Four Indicted In Ticket Vendor Defrauding and Hacking Scheme

On March 2010, four defendants, Kenneth Lowson, 40, Kristofer Kirsch, 37, and Faisal Nahdi, 36, all of Los Angeles, Joel Stevenson, 37, of Alameda, and their company, Wiseguy Tickets, Inc. (“Wiseguys”) were charged with conspiracy to commit wire fraud and to gain unauthorized access and exceed authorized access to computer systems.

The men are alleged to have hacked into,, as well as other on-line ticket vendors in an elaborate scheme that netted them over twenty-five million dollars. Through fraud, and defeating computer security measures they were able to obtain prime tickets to sports and entertainment venues, which they then sold at a markup to other vendors and individuals.

 The “Wiseguys” utilized a number of techniques to defeat the measures that were put in place to ensure equitable ticket distribution to the public by the online vendors. One measure that they defeated was CAPTCHA challenges.

CAPTCHA is an acronym for Completely Automated Public Turing test to tell Computers and Humans Apart. It is a challenge and response test that can ascertain if responses are being made by a human or a computer, specifically “bots” which are software programs that can rapidly run automated tasks, such as maliciously filling in forms.

 Below is an example of a CAPTCHA:


Other CAPTCHAs are auditory for those that are visually impaired. It also should be pointed out that some CAPTCHAs require mathematical computation, as in  3 x 3 = ?

There are a number of methods to defeat CAPTCHAs, one is using Optical Character Recognition (OCR), related to this is clearing up the clutter in the CAPTCHA which can help in defeating it. There are also third-party apps that will defeat CAPTCHAs. Some CAPTCHAs allow you to continue to use the correct CAPTCHA entry for additional entries, and some CAPTCHAs allow multiple attempts at guessing them without penalty.

Other CAPTCHA defeating operations have been known to employ inexpensive human labor to enter CAPTCHAs. In the case of the “Wiseguys”, the defendants employed computer programmers in Bulgaria to simulate visits to ticket vendor websites. The ring used CAPTCHA Bots, and were able to inundate ticket sites with purchases in the critical moments when tickets first went on sale.

 Additionally, the defendants created hundreds of bogus domains, shell corporations, as well as thousands of e-mail addresses to receive their tickets.

As the defendants operated both throughout the United States and Bulgaria, there are International and Federal ramifications to their crimes. Bulgaria is a signatory to the European Council Cyber-Crime Convention of 2001, as is the United States, though prosecution provisions are somewhat limited under the legislation.

However in the United States the defendants face wire fraud as codified at 18 U.S.C. § 1343 as well as prosecution under the Computer Fraud and Abuse Act of 1986 codified as 18 U.S.C. § 1030 and which has been amended to the Identity Theft Enforcement and Restitution Act in 2001 .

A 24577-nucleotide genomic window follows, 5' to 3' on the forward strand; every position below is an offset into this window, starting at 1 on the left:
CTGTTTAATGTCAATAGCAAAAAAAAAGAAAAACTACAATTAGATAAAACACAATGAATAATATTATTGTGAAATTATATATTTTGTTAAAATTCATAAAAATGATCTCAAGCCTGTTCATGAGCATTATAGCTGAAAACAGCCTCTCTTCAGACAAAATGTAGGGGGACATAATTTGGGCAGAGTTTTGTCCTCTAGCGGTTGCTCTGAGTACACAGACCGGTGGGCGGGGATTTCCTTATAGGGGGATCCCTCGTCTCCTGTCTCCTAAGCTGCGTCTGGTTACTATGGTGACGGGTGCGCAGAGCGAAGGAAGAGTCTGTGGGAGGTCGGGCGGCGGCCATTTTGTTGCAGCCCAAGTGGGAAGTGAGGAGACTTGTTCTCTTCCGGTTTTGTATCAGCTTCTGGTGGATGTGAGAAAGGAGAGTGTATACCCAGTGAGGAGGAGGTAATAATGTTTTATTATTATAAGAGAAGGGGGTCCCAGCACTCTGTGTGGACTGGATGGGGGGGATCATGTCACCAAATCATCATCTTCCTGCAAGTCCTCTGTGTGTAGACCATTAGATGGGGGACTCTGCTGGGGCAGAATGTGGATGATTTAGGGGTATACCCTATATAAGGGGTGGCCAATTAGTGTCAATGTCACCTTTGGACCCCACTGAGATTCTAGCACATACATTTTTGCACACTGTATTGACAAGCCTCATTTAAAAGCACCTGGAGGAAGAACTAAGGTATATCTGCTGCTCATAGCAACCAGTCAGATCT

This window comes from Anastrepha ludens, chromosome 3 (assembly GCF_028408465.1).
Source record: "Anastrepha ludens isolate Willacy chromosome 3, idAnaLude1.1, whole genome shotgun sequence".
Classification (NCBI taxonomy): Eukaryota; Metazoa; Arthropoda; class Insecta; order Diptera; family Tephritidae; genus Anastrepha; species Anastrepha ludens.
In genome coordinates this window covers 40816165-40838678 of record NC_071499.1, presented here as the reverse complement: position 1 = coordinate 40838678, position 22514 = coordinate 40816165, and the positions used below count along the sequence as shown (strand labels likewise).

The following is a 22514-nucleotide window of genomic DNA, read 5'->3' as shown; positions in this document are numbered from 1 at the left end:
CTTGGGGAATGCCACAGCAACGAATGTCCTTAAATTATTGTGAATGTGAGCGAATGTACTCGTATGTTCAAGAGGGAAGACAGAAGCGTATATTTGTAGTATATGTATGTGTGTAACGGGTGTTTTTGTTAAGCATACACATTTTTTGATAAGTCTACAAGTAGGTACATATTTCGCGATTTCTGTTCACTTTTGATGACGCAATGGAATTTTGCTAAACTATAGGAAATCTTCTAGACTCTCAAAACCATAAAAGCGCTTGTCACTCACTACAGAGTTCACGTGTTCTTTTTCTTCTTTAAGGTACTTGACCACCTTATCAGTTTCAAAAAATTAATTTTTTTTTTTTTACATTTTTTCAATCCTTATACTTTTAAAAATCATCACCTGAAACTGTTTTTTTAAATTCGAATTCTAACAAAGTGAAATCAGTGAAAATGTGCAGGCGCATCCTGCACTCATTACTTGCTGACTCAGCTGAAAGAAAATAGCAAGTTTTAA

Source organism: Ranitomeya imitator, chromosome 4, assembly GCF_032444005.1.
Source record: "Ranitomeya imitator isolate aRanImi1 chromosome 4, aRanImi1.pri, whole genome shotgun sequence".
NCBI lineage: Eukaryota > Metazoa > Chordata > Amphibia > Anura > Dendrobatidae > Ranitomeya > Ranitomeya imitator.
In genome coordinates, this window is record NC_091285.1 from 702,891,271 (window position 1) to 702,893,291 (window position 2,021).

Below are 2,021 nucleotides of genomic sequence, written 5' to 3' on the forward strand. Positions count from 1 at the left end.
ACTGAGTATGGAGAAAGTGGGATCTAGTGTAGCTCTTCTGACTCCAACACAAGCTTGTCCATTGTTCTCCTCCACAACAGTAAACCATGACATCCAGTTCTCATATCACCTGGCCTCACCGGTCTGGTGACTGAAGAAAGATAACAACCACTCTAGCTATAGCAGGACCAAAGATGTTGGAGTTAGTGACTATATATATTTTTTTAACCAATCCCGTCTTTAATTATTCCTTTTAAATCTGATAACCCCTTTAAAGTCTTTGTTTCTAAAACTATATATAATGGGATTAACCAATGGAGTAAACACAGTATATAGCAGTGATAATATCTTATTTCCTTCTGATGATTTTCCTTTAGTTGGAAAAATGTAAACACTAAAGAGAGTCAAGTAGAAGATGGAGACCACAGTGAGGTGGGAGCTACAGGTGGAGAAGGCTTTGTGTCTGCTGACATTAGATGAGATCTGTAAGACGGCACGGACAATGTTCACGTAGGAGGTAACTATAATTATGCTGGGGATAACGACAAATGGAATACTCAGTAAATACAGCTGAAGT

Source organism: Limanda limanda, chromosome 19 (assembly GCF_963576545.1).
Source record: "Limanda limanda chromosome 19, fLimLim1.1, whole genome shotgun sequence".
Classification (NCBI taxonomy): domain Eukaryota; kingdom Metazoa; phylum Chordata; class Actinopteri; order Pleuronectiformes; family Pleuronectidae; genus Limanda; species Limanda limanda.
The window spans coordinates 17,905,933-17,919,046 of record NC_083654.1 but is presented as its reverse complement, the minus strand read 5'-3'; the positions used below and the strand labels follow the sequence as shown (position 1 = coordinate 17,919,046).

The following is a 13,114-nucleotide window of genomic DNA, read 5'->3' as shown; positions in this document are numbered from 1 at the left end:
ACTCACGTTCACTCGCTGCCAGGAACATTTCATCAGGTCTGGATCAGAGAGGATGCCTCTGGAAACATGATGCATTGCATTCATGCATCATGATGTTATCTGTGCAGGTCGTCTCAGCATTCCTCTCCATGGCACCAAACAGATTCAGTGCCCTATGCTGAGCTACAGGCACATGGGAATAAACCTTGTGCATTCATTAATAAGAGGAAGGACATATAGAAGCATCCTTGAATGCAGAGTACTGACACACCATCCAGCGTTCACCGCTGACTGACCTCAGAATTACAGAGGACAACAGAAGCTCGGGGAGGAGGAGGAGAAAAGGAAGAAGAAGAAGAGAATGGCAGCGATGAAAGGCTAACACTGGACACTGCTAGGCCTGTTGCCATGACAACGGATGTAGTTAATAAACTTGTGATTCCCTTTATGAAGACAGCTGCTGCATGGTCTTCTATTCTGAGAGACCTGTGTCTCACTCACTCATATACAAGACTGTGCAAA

Amongst the amendments are: Eliminating the requirement in 18 U.S.C. § 1030(a) that the defendant’s action must result in a loss exceeding $5,000; Adding a provision to 18 U.S.C. § 1030(c) that makes it a felony to cause damage to ten or more computers; Expanding jurisdiction for cases involving theft of information from computers by eliminating the requirement that information must have been stolen through an interstate or foreign communication; Amending 18 U.S.C. § 3663(b) to make clear that restitution orders for identity theft cases may include an amount equal to the value of the victim’s time spent remediating the actual or intended harm of the identity theft or aggravated identity theft offense; Creating a criminal offense for conspiring to commit a computer hacking offense under 18 U.S.C. § 1030; Providing a mechanism for forfeiture of property used in or derived from violations of 18 U.S.C. § 1030;

 As to the crime of wire fraud  18 U.S.C. § 1343 which reads as follows:

Whoever, having devised or intending to devise any scheme or artifice to defraud, or for obtaining money or property by means of false or fraudulent pretenses, representations, or promises, transmits or causes to be transmitted by means of wire, radio, or television communication in interstate or foreign commerce, any writings, signs, signals, pictures, or sounds for the purpose of executing such scheme or artifice, shall be fined under this title or imprisoned not more than 20 years, or both. If the violation affects a financial institution, such person shall be fined not more than $1,000,000 or imprisoned not more than 30 years, or both.

If convicted, the defendants faced a maximum statutory penalty of 5 years in prison on the conspiracy charge and a maximum statutory penalty of 20 years in prison on each wire fraud charge. In addition, defendants Lowson, Kirsch, and Stevenson faced statutory maximum penalties of 5 years’ imprisonment and a $250,000 fine on each of 19 counts charging gaining unauthorized access and exceeding authorized access to computers; and 10 years’ imprisonment for each of six counts charging damage to computers in interstate commerce. In addition, each defendant faced a fine of 250,000 per count of conviction.

In her decision, Judge Katharine S. Hayden of the United States District Court sentenced Mr. Lowson, and Mr. Kirsch, the company’s owners, to two years of probation and 300 hours of community service. Additional defendants; Mr. Lowson was ordered to forfeit $1.2 million, Mr. Stevenson,  was sentenced to one year of probation, and Faisal Nahdi, remains at large.